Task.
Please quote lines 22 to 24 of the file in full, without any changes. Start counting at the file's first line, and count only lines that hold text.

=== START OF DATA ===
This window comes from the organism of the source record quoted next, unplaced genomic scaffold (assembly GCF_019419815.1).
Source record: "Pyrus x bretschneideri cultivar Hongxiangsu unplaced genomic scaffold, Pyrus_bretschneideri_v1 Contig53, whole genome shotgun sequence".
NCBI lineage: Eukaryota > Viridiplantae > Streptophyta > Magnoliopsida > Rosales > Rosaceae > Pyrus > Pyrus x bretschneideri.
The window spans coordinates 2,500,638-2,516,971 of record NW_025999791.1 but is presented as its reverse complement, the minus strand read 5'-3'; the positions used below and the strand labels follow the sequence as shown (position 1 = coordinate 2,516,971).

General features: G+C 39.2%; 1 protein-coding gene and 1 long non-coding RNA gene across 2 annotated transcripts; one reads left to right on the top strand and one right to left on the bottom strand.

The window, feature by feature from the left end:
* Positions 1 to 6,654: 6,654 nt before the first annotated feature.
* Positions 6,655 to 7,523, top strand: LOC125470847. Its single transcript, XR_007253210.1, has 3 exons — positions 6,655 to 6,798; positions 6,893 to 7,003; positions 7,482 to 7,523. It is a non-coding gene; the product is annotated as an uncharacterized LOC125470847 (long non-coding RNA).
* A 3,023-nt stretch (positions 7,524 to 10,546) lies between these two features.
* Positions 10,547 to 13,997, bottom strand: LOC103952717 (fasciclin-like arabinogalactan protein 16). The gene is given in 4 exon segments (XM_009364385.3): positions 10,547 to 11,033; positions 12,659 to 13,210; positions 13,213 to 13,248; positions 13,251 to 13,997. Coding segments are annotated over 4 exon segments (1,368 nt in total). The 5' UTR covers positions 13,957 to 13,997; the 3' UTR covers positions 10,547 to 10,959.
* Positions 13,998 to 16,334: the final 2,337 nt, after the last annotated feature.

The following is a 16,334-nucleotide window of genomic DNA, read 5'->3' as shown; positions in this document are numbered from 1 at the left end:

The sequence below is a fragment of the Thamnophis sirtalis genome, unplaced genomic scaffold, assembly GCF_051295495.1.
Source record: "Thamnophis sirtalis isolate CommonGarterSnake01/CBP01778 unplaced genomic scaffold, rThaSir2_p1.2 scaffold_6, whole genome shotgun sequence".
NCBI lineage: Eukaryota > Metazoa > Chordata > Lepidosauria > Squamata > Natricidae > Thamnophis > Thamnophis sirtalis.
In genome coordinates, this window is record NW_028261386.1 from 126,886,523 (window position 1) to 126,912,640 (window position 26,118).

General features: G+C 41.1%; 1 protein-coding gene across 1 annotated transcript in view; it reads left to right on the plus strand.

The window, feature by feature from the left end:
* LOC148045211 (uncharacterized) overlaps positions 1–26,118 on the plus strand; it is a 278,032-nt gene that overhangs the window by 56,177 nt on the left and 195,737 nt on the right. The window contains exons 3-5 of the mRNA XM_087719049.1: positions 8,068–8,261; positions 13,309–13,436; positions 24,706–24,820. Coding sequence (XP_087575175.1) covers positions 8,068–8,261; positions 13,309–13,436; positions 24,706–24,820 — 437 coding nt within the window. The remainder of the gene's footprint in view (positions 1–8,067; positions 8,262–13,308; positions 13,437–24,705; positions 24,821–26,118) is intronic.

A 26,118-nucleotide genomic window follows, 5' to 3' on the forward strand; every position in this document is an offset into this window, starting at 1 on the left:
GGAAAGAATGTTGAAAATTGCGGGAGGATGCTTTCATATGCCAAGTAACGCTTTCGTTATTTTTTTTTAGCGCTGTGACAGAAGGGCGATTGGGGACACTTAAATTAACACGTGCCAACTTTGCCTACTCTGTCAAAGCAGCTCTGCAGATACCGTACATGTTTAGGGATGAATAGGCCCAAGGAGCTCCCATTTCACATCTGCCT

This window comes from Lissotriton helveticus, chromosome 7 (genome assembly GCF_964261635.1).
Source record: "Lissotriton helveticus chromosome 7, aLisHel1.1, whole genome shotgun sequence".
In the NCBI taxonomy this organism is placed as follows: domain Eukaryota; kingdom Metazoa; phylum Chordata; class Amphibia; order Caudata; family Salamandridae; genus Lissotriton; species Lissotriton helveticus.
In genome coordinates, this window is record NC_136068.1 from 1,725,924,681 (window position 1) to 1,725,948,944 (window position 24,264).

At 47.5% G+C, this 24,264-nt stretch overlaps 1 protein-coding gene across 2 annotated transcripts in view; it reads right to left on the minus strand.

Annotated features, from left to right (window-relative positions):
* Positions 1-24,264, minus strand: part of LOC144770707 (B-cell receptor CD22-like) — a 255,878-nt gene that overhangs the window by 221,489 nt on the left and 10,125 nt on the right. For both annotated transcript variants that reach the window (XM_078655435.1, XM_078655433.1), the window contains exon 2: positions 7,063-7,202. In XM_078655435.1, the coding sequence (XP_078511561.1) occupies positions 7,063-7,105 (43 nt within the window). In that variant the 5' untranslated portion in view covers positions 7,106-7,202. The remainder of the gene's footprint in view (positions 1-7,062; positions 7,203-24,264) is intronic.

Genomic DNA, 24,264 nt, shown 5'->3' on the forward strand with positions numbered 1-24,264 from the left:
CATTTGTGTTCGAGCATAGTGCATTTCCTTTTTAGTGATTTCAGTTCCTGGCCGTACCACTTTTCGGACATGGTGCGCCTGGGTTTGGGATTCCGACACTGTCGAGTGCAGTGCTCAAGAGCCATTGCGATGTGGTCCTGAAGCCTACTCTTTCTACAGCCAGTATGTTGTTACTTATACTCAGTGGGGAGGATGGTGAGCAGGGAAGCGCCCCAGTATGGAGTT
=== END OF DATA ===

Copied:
This window comes from Lissotriton helveticus, chromosome 7 (genome assembly GCF_964261635.1).
Source record: "Lissotriton helveticus chromosome 7, aLisHel1.1, whole genome shotgun sequence".
In the NCBI taxonomy this organism is placed as follows: domain Eukaryota; kingdom Metazoa; phylum Chordata; class Amphibia; order Caudata; family Salamandridae; genus Lissotriton; species Lissotriton helveticus.